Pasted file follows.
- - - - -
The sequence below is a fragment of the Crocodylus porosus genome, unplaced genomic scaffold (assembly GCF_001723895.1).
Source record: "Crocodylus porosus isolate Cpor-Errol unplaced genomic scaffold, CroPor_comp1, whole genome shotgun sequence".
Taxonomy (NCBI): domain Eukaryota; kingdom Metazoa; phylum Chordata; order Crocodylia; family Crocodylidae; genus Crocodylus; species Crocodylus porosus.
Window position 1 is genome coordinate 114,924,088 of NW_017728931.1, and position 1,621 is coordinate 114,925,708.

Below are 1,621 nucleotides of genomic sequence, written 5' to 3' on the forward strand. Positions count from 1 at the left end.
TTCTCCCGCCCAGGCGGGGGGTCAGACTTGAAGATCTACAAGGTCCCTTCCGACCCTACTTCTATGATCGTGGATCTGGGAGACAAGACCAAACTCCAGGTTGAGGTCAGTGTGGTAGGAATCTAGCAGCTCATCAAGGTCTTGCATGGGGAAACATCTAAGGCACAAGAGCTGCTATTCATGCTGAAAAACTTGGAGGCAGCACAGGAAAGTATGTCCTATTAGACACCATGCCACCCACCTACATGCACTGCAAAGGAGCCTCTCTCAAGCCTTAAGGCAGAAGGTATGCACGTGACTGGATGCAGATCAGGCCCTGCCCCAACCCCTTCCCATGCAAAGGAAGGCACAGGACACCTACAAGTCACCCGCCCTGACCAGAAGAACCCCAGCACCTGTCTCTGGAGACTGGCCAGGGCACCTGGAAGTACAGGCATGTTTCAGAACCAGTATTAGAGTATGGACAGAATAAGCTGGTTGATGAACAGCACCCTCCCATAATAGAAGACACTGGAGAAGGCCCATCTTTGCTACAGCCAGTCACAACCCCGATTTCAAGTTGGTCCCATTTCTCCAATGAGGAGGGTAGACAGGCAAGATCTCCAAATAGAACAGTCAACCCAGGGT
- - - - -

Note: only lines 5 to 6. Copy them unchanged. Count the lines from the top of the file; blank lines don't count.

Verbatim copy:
Below are 1,621 nucleotides of genomic sequence, written 5' to 3' on the forward strand. Positions count from 1 at the left end.
TTCTCCCGCCCAGGCGGGGGGTCAGACTTGAAGATCTACAAGGTCCCTTCCGACCCTACTTCTATGATCGTGGATCTGGGAGACAAGACCAAACTCCAGGTTGAGGTCAGTGTGGTAGGAATCTAGCAGCTCATCAAGGTCTTGCATGGGGAAACATCTAAGGCACAAGAGCTGCTATTCATGCTGAAAAACTTGGAGGCAGCACAGGAAAGTATGTCCTATTAGACACCATGCCACCCACCTACATGCACTGCAAAGGAGCCTCTCTCAAGCCTTAAGGCAGAAGGTATGCACGTGACTGGATGCAGATCAGGCCCTGCCCCAACCCCTTCCCATGCAAAGGAAGGCACAGGACACCTACAAGTCACCCGCCCTGACCAGAAGAACCCCAGCACCTGTCTCTGGAGACTGGCCAGGGCACCTGGAAGTACAGGCATGTTTCAGAACCAGTATTAGAGTATGGACAGAATAAGCTGGTTGATGAACAGCACCCTCCCATAATAGAAGACACTGGAGAAGGCCCATCTTTGCTACAGCCAGTCACAACCCCGATTTCAAGTTGGTCCCATTTCTCCAATGAGGAGGGTAGACAGGCAAGATCTCCAAATAGAACAGTCAACCCAGGGT